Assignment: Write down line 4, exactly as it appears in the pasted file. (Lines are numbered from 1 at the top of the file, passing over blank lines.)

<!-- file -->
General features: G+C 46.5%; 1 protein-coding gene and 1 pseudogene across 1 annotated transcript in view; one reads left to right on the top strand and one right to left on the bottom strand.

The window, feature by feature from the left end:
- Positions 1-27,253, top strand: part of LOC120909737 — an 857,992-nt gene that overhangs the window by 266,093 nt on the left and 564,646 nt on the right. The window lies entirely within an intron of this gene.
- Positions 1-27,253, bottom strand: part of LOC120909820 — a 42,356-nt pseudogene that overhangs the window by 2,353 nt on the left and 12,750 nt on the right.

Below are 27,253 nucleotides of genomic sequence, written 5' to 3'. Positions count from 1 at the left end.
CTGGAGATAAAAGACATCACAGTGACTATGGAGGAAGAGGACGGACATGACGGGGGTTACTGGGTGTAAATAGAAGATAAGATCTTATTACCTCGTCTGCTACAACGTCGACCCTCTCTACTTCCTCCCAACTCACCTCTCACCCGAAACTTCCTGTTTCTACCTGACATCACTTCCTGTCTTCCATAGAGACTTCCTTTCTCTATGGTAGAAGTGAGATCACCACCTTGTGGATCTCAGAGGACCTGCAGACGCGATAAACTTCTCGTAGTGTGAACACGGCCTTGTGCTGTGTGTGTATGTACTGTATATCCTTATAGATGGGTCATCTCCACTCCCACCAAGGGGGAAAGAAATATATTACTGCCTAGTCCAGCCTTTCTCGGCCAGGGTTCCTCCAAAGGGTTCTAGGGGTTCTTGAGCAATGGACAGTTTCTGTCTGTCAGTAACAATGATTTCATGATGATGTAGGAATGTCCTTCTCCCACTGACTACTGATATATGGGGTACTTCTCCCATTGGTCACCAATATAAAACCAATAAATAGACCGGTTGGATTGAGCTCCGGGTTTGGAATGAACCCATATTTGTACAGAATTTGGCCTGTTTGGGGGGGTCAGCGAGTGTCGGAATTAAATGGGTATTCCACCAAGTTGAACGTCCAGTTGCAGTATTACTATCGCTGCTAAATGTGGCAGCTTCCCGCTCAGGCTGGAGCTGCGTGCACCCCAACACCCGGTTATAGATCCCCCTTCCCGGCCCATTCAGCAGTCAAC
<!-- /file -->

- Positions 1-27,253, bottom strand: part of LOC120909820 — a 42,356-nt pseudogene that overhangs the window by 2,353 nt on the left and 12,750 nt on the right.